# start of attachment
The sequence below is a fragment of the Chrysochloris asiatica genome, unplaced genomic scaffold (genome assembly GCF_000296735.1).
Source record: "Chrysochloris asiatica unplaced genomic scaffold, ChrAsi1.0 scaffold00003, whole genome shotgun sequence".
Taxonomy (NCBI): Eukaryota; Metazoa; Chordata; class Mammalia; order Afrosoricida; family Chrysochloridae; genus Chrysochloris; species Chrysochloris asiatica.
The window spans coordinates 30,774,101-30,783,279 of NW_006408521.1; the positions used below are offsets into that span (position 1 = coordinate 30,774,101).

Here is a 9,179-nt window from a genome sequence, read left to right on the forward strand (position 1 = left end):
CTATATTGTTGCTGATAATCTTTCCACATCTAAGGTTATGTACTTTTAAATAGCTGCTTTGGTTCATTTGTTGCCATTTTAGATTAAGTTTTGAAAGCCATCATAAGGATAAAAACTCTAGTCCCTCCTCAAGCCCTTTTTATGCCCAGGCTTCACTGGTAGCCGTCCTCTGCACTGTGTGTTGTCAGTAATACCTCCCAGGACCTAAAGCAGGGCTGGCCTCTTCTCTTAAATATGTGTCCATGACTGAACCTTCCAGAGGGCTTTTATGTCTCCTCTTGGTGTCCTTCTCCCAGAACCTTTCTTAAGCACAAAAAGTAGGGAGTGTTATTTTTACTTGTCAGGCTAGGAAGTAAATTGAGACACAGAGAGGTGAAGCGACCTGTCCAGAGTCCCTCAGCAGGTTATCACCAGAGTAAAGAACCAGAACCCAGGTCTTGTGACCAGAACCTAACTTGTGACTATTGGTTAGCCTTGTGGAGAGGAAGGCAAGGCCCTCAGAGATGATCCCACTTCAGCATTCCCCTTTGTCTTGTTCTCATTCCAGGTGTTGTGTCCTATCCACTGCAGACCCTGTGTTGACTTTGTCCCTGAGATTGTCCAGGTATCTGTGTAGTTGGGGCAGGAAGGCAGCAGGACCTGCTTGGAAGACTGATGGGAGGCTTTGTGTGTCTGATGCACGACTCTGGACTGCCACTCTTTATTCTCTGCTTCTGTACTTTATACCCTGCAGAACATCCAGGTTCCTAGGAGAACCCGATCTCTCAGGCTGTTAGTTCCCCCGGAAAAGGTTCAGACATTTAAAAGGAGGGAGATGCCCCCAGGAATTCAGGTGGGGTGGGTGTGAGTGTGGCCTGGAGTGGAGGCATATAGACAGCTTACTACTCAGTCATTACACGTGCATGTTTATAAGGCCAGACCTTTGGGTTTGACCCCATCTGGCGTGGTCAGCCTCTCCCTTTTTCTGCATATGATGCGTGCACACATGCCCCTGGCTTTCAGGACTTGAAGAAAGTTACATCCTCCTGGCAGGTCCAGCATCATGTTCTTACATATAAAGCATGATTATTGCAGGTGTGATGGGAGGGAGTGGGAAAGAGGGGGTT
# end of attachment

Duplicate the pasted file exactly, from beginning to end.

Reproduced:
The sequence below is a fragment of the Chrysochloris asiatica genome, unplaced genomic scaffold (genome assembly GCF_000296735.1).
Source record: "Chrysochloris asiatica unplaced genomic scaffold, ChrAsi1.0 scaffold00003, whole genome shotgun sequence".
Taxonomy (NCBI): Eukaryota; Metazoa; Chordata; class Mammalia; order Afrosoricida; family Chrysochloridae; genus Chrysochloris; species Chrysochloris asiatica.
The window spans coordinates 30,774,101-30,783,279 of NW_006408521.1; the positions used below are offsets into that span (position 1 = coordinate 30,774,101).

Here is a 9,179-nt window from a genome sequence, read left to right on the forward strand (position 1 = left end):
CTATATTGTTGCTGATAATCTTTCCACATCTAAGGTTATGTACTTTTAAATAGCTGCTTTGGTTCATTTGTTGCCATTTTAGATTAAGTTTTGAAAGCCATCATAAGGATAAAAACTCTAGTCCCTCCTCAAGCCCTTTTTATGCCCAGGCTTCACTGGTAGCCGTCCTCTGCACTGTGTGTTGTCAGTAATACCTCCCAGGACCTAAAGCAGGGCTGGCCTCTTCTCTTAAATATGTGTCCATGACTGAACCTTCCAGAGGGCTTTTATGTCTCCTCTTGGTGTCCTTCTCCCAGAACCTTTCTTAAGCACAAAAAGTAGGGAGTGTTATTTTTACTTGTCAGGCTAGGAAGTAAATTGAGACACAGAGAGGTGAAGCGACCTGTCCAGAGTCCCTCAGCAGGTTATCACCAGAGTAAAGAACCAGAACCCAGGTCTTGTGACCAGAACCTAACTTGTGACTATTGGTTAGCCTTGTGGAGAGGAAGGCAAGGCCCTCAGAGATGATCCCACTTCAGCATTCCCCTTTGTCTTGTTCTCATTCCAGGTGTTGTGTCCTATCCACTGCAGACCCTGTGTTGACTTTGTCCCTGAGATTGTCCAGGTATCTGTGTAGTTGGGGCAGGAAGGCAGCAGGACCTGCTTGGAAGACTGATGGGAGGCTTTGTGTGTCTGATGCACGACTCTGGACTGCCACTCTTTATTCTCTGCTTCTGTACTTTATACCCTGCAGAACATCCAGGTTCCTAGGAGAACCCGATCTCTCAGGCTGTTAGTTCCCCCGGAAAAGGTTCAGACATTTAAAAGGAGGGAGATGCCCCCAGGAATTCAGGTGGGGTGGGTGTGAGTGTGGCCTGGAGTGGAGGCATATAGACAGCTTACTACTCAGTCATTACACGTGCATGTTTATAAGGCCAGACCTTTGGGTTTGACCCCATCTGGCGTGGTCAGCCTCTCCCTTTTTCTGCATATGATGCGTGCACACATGCCCCTGGCTTTCAGGACTTGAAGAAAGTTACATCCTCCTGGCAGGTCCAGCATCATGTTCTTACATATAAAGCATGATTATTGCAGGTGTGATGGGAGGGAGTGGGAAAGAGGGGGTT